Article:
Would those protesters be as willing to carry signs that proclaim, “Let kids die”?
Yes, fatalities among children are rare, but they are not zero as the deaths of the Douglas football player and a Gordon County 5-year-old tragically remind us.
Child cases of COVID-19 in the United States are on the rise. Child hospitalizations are rising and now are the highest they have been during this long pandemic. Last week, the American Academy of Pediatrics said in a report: “As of July 29, nearly 4.2 million children have tested positive for COVID-19 since the onset of the pandemic. Almost 72,000 cases were added the past week, a substantial increase from the prior week, when about 39,000 cases were reported. After declining in early summer, child cases have steadily increased in July. For the week ending July 29, children were 19.0% of reported weekly COVID-19 cases.”
Doctors and nurses in metro Atlanta are working night and day in hospitals treating COVID patients, almost all of whom are unvaccinated. (The Douglas teen was not vaccinated, according to his mother.) These health workers are having to tell families that they could not save their loved one.
But a vaccine could have. Georgia continues to lag the national average with only 41% of Georgians fully vaccinated, according to the state Department of Public Health. And that puts Georgia students returning to crowded school hallways at greater risk, especially teens who are unvaccinated or children under 12 for whom there is no vaccine yet.
That makes masks all the more important to protect those young children who can’t yet obtain the vaccination shield safeguarding older Georgians. Fulton reversed an earlier decision and mandated masks for most of its schools last week in advance of opening day Monday. I asked Fulton Schools about the threatening anti-mask emails to teachers and was told by a spokesman Monday, “It is disappointing. Obviously, our attorneys have argued the actions do not violate the law.”
“The delta variant is several-fold more transmissible than the original variant. As such, it will make secondary attack rates in the unmasked setting much higher. It will result in much more quarantine, and it will result in faster school closures as a result of multiple clusters. So, it makes masking more important,” said Dr. Danny Benjamin in a webinar Wednesday. Benjamin is a professor of pediatrics in the Duke University School of Medicine and chair of the National Institute of Child Health and Human Development’s Pediatric Trials Network.
One helpful analogy is to compare schools reinstating mask mandates to pilots on commercial airlines ordering passengers to rebuckle their seat belts because of turbulence.
We have hit turbulence in our journey to prevent COVID. Buckle up. Mask up.
Echoing the recommendations of pediatricians nationwide and in Georgia, Benjamin stressed that masking is critical for all students, but especially those under 12.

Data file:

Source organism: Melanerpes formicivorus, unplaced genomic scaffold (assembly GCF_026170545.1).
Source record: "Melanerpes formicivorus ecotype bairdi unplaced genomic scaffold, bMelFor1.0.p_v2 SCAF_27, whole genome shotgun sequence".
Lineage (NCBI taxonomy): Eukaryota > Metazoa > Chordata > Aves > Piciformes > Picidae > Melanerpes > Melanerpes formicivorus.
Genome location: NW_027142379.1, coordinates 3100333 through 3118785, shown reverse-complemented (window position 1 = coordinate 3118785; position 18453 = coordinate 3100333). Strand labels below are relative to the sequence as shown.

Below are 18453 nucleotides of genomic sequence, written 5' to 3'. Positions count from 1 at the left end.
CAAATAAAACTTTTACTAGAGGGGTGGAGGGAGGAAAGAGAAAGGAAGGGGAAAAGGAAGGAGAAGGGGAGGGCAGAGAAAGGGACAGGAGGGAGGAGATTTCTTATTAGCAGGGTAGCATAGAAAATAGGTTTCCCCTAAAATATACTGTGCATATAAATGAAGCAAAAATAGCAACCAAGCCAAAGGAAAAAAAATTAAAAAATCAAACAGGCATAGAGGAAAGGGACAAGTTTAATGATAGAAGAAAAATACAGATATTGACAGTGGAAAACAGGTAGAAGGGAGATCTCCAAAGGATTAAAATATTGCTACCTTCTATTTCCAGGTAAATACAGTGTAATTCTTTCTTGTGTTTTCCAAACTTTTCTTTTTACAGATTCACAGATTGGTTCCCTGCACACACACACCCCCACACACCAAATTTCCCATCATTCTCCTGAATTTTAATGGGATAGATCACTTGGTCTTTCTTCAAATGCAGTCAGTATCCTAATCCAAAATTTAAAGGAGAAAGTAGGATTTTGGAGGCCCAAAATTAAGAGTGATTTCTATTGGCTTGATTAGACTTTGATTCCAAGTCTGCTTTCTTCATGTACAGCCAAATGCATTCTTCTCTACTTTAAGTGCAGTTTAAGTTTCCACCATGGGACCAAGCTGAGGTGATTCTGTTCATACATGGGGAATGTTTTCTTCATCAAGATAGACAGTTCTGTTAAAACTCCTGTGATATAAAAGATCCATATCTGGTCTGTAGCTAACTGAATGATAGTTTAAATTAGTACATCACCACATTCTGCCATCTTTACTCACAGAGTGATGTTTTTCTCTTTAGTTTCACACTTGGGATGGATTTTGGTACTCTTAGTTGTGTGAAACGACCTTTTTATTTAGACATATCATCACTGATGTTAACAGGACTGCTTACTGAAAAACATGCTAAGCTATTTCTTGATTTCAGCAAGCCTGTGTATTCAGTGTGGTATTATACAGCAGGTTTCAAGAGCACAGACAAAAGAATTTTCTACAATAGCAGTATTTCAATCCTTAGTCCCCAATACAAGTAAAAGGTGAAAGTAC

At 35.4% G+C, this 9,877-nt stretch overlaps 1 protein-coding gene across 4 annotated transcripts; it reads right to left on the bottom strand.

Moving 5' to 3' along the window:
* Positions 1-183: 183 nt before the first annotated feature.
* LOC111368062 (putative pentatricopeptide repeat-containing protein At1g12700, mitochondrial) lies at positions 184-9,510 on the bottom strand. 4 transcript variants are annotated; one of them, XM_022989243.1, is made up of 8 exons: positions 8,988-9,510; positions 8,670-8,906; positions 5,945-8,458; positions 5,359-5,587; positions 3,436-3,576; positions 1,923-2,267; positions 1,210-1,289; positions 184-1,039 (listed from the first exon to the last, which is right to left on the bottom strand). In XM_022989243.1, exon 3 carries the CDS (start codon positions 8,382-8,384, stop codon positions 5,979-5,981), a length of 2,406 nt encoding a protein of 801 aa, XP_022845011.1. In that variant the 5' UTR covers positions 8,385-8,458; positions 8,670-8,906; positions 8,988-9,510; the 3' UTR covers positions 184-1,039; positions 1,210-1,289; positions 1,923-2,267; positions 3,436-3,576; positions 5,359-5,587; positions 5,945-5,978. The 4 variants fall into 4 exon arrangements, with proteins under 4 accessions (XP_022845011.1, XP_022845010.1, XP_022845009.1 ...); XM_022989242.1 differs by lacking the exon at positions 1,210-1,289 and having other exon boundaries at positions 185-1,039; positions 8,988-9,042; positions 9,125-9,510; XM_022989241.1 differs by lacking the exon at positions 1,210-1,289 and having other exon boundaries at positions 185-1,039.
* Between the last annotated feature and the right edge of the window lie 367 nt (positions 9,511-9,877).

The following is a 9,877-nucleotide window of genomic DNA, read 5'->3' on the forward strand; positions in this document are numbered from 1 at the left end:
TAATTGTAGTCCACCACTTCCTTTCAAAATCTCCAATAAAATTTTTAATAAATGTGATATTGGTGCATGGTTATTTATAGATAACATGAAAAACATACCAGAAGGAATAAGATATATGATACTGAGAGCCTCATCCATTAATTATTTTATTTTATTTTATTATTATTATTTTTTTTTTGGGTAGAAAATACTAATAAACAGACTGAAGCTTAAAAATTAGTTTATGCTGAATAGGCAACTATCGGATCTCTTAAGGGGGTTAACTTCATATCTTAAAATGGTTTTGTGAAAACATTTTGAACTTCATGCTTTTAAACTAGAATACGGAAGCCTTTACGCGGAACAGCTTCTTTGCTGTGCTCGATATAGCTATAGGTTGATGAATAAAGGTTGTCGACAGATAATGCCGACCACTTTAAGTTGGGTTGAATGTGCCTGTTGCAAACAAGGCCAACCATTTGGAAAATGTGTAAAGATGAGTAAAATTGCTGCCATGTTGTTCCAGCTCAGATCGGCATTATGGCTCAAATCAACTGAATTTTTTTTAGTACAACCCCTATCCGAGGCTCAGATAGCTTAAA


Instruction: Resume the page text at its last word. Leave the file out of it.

“If you want to prevent COVID transmission at your schools, it’s masking until we have sufficiently high vaccination,” he said. “For districts, pre-K through 6, they don’t have access to a vaccine. They can’t be vaccinated. And for grades 7 through 12, the vaccination rate in the vast, vast majority of counties is well, well below 50%. Clearly, that’s not a viable solution. Therefore, the prevention of transmission all centers around masking universally across the districts.”
State Rep. Dr. Jasmine Clark, D-Lilburn, organized a town hall where medical experts last week offered both medical expertise and personal perspective. Clark is an Emory University microbiologist.
“We do not have a mechanism in place to know whether teachers are vaccinated or unvaccinated. We don’t have any measure to know the percentage of people who are vaccinated in the school or in your child’s class,” said Clark. “As a parent who is sending her daughter into the school building — my daughter, however, is vaccinated — I will say that sending students back into the building is a calculated risk.”
“I really struggled with whether to send my children back because my children are 5 and 7,” said state Rep. Dr. Rebecca Mitchell, D-Snellville, an epidemiologist focusing on infectious disease. She said her kids need the social interaction that school provides and she takes reassurance in the mask mandate and other safety measures in place in her Gwinnett school.
“But I will remain concerned because they’re my children, and I don’t know what are the right choices for me to be making for them, and I think we are all in that space now,” said Mitchell. “As much education as I have in this area, we don’t have enough information on delta yet to know how it’s going to move in schools.”
“We know masking will work. The key item for schools that are doing masking is to make sure that the fidelity around masking is extremely high, over nose, mouth and chin,” said Benjamin.
And for districts, including Cobb, Cherokee, Marietta and Forsyth, that do not require masks, Benjamin said, “For schools that elect not to mask, best of luck with that.”